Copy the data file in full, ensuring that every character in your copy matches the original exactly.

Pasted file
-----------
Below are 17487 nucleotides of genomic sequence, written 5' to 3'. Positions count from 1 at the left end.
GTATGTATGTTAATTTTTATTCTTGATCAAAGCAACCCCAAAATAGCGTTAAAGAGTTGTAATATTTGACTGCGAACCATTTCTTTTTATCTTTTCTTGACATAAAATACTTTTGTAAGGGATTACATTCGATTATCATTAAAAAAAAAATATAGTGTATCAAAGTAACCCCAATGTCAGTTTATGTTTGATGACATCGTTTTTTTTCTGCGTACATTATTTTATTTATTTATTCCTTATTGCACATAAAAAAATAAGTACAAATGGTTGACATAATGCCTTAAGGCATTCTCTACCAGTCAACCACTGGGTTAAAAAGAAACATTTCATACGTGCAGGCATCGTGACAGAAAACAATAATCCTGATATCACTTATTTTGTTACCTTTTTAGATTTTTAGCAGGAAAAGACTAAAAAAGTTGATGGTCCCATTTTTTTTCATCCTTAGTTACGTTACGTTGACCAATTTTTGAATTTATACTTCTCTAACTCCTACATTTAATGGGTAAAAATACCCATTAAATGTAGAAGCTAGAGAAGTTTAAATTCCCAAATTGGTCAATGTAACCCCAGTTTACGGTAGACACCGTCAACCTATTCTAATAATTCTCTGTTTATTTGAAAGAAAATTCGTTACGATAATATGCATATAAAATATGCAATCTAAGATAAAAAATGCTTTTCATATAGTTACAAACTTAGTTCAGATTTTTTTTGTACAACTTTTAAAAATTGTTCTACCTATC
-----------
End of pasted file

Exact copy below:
Below are 17487 nucleotides of genomic sequence, written 5' to 3'. Positions count from 1 at the left end.
GTATGTATGTTAATTTTTATTCTTGATCAAAGCAACCCCAAAATAGCGTTAAAGAGTTGTAATATTTGACTGCGAACCATTTCTTTTTATCTTTTCTTGACATAAAATACTTTTGTAAGGGATTACATTCGATTATCATTAAAAAAAAAATATAGTGTATCAAAGTAACCCCAATGTCAGTTTATGTTTGATGACATCGTTTTTTTTCTGCGTACATTATTTTATTTATTTATTCCTTATTGCACATAAAAAAATAAGTACAAATGGTTGACATAATGCCTTAAGGCATTCTCTACCAGTCAACCACTGGGTTAAAAAGAAACATTTCATACGTGCAGGCATCGTGACAGAAAACAATAATCCTGATATCACTTATTTTGTTACCTTTTTAGATTTTTAGCAGGAAAAGACTAAAAAAGTTGATGGTCCCATTTTTTTTCATCCTTAGTTACGTTACGTTGACCAATTTTTGAATTTATACTTCTCTAACTCCTACATTTAATGGGTAAAAATACCCATTAAATGTAGAAGCTAGAGAAGTTTAAATTCCCAAATTGGTCAATGTAACCCCAGTTTACGGTAGACACCGTCAACCTATTCTAATAATTCTCTGTTTATTTGAAAGAAAATTCGTTACGATAATATGCATATAAAATATGCAATCTAAGATAAAAAATGCTTTTCATATAGTTACAAACTTAGTTCAGATTTTTTTTGTACAACTTTTAAAAATTGTTCTACCTATC